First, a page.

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this was done by the Imperialists, who čonld not bear that the defeat of their ancestors should be thus held out to the view of every passenger. But others impute the dilapidation to Jacobins and terrorists, who did wish that even the splendid exploits of their forefathers, under a monarch, should not be transmitted to posterity.

The French villages are inferior, in almost every respect, to those of Belgium. Most of the houses are built of common clay, and the little furniture betrays evident warks of poverty. Some of them, however, exhibit appearances of prosperity and ease, Besides common corn, clover, horse-beans, and walnuts are produced in abundance, from the kernels of which last they express oil.

I saw a great number of boys and girls in the fields, gathering in the harvest; which led me to conclude, that those who ought to have been employed in that task, were called to the field of battle. I observed that three-wheeled cars, or carts, were used instead of four-wheeled ones, which in general are very large, and sometimes require from two to four, and even six, to draw them ; whilst one or two horses will pull a greater load in the former. But I must declare, that in no country with which I am acquainted, are the poor working horses treated with greater cruelty than in France. There can be no doubt, that, where the ground is even, and the roads good, these three-wheled waggons, or carts, ought to be preferred to those with four wheels.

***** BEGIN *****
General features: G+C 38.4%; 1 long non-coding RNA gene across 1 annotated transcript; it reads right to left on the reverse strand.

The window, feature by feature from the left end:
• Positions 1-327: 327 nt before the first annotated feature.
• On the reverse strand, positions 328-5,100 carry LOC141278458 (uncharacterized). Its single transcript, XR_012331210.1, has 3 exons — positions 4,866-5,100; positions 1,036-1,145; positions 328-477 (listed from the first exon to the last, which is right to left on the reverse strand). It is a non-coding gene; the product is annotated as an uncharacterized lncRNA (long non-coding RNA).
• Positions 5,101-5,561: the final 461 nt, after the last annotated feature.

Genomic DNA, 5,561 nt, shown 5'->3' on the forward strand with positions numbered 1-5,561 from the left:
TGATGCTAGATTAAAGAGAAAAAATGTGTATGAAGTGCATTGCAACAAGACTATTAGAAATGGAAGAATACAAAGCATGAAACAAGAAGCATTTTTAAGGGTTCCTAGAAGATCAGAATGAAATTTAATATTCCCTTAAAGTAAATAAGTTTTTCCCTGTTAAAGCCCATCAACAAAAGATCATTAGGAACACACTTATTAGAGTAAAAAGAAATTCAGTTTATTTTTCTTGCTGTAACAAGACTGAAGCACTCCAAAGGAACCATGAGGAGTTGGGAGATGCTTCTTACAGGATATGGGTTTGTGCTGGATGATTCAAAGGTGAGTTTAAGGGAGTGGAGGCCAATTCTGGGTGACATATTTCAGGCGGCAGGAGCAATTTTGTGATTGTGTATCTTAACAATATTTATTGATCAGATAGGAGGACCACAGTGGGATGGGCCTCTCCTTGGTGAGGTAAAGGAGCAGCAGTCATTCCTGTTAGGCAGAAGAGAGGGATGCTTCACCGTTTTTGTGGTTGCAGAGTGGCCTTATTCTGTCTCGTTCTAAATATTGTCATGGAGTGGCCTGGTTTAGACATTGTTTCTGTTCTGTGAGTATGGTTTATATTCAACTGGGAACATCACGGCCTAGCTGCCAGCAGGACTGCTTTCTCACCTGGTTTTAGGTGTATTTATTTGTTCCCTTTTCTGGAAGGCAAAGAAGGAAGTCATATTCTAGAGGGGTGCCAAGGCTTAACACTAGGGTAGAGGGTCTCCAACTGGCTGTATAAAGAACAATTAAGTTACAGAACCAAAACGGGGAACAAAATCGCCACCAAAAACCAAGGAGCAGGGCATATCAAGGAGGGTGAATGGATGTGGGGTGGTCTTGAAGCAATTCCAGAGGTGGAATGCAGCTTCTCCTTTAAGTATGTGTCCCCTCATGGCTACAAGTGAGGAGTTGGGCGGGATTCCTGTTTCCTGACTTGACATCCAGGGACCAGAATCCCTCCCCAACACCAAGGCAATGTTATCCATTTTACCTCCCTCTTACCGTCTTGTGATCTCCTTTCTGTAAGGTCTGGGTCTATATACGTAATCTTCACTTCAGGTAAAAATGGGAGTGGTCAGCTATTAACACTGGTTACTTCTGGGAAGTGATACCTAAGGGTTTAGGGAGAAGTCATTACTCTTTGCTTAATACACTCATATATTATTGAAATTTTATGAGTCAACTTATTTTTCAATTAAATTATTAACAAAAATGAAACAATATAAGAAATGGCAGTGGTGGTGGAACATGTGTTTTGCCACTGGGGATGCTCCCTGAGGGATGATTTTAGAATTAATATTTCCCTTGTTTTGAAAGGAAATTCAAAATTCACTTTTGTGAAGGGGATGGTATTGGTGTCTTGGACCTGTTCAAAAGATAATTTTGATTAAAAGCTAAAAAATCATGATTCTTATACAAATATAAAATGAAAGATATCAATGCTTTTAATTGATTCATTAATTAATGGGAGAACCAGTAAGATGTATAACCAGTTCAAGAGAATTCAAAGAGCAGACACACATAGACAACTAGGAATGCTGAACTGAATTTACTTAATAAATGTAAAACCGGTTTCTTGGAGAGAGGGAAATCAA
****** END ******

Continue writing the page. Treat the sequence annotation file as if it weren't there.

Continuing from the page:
The roads in this part of France are paved, like those of Belgium. Some of them, however, are better than the highways in that country : though there are many hollows and rough parts in several places, and although the tolls are very high, all idea of repairing them seems to have been abandoned since the revolution.